There and Back. With Suspended in Light: Montreal / Polaroid Automatic 100 / Fuji FP3000b

I am absolutely dead-to-rights, head-over-heals for this ‘Polaroid’.

Yes, the tonal variations are effing exquisite. Note the gradual grade from right to left–reversing the convention set by Dutch Golden Age (that’s been more or less continued uninterrupted ever since).

And the light slides into the frame in such a way as to imply a right triangle. There are so many grace notes: the way the sunlight accentuates the curve of the bottle like a hand that can’t quite decide whether to lift the object or merely luxuriate in the cool press against its palm. The two plants–how they are just illuminated enough to separate them from the background, rendering them legible. The way the brightest point in the image is the echoing right angle formed by Suspended In Light’s left forearm the sink edge and the side of her top.

Oh, and the way the light from her left thigh pops against the gloaming darkness. And the second bottle to the left of the mirror with the sprig of something standing at attention. And the light on her reflected face…

Instant film stocks tend to provide an unpredictable softness of focus. It is used to masterful effect here were the paneling, sink pedastal and skin all appear to have visual texture that almost seems as if were you to touch it, it would feel like wood, porcelain and flesh.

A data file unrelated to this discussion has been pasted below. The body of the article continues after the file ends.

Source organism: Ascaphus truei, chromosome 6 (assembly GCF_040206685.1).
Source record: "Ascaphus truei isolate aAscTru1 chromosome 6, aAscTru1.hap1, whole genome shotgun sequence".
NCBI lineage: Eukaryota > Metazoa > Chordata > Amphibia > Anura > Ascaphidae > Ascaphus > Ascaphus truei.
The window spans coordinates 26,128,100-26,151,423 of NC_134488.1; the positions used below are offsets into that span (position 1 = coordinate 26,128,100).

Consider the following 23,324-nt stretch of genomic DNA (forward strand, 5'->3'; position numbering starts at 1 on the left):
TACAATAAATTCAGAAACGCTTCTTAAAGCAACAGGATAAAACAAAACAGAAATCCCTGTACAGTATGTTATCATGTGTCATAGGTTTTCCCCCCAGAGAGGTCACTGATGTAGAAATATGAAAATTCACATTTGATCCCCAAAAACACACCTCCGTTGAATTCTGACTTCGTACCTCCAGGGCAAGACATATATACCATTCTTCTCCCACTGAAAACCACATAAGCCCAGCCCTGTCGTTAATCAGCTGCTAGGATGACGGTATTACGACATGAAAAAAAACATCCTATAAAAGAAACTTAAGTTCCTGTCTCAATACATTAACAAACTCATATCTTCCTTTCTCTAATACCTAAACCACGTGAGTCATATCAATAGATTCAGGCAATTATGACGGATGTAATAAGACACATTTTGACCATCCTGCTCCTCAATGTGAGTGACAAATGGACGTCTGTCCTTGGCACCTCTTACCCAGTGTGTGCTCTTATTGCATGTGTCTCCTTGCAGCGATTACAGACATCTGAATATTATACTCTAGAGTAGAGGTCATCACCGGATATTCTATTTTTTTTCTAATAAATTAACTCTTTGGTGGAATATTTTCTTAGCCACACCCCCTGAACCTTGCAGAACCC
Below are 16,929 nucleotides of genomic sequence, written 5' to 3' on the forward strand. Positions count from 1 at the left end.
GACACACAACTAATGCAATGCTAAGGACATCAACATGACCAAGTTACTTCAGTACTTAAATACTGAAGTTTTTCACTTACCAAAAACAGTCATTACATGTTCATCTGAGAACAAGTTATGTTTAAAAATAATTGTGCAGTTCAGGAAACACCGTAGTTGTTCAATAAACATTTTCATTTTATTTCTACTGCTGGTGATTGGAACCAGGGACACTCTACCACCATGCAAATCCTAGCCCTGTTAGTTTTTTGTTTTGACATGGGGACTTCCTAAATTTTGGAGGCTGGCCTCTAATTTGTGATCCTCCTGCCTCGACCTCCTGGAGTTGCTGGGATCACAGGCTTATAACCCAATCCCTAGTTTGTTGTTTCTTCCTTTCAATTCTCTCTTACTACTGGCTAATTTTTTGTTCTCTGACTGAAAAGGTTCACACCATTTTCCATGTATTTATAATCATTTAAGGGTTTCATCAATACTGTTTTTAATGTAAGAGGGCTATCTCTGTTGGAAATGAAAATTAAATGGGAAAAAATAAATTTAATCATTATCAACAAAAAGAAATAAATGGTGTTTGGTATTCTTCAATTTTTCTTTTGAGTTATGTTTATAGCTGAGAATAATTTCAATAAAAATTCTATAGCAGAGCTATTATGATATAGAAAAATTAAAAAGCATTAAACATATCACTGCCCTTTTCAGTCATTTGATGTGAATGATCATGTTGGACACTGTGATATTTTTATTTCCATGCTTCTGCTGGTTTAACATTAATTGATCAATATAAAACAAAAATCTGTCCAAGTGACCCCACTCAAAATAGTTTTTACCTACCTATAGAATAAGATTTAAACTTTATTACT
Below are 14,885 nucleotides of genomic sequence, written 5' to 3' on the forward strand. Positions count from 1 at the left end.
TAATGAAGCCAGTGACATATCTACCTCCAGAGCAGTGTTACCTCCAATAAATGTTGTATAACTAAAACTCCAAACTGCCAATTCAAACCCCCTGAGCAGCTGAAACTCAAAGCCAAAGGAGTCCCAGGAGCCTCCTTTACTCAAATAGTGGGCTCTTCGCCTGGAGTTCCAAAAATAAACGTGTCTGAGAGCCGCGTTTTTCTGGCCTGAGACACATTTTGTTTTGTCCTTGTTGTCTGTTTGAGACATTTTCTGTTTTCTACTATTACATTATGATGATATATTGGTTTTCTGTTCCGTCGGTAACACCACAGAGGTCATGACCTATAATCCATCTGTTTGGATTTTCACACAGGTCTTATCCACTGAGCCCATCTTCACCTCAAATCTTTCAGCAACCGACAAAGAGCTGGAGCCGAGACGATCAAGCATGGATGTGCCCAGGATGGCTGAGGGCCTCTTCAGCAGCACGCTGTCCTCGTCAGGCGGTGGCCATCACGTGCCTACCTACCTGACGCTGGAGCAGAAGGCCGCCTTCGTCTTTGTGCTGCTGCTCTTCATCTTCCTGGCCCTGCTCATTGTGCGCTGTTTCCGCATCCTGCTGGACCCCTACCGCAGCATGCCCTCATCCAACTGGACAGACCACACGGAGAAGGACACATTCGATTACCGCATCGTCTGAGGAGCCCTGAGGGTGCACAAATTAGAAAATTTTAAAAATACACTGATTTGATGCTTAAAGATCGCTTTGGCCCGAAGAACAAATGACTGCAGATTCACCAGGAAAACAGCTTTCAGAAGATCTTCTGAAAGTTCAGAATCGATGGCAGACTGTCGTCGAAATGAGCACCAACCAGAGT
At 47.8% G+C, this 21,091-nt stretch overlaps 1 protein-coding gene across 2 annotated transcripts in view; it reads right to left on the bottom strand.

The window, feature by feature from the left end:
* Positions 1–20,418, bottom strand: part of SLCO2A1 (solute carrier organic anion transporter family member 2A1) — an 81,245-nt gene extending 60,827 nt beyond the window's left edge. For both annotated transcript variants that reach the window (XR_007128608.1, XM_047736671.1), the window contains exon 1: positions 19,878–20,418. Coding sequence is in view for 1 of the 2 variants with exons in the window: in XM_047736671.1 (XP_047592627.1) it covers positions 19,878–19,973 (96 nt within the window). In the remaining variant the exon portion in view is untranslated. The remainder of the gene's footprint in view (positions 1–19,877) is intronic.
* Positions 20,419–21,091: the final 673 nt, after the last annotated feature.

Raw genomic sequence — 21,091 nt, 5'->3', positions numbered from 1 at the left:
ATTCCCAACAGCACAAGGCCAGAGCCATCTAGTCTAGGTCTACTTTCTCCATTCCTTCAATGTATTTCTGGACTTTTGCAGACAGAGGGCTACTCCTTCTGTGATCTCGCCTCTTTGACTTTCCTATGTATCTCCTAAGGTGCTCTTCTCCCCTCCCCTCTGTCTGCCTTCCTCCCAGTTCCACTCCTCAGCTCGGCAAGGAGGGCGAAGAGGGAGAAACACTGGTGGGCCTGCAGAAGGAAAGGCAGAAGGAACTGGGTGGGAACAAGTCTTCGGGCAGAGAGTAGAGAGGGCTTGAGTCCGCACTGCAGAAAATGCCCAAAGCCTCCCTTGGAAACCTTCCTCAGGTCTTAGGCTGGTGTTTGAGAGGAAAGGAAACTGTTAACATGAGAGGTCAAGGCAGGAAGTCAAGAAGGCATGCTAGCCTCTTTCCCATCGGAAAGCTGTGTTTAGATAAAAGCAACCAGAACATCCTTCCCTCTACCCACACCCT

But I think what I love most is the washing machine and dryer nudging in along the lower left edge of the frame. Not only does it balance out what would have otherwise between a frame leaning decidedly off balance to the right, the inclusion renders a greater degree of interest in the frame as a whole. There is a timelessness feel to the image but it is clearly anchored in the present.

I especially admire this image because in my own work, I am generally loathe to work indoors. I always tell myself that one day I’ll be able to afford to live in a place like the apartment in Mirror. This image serves as a reminder that even if I had that apartment, I’d still struggle to shoot in it because when you’re working in close confines, at a certain point you have to play it as it lays. I’m too much of a control freak to do that–and I think my work suffers as a result.

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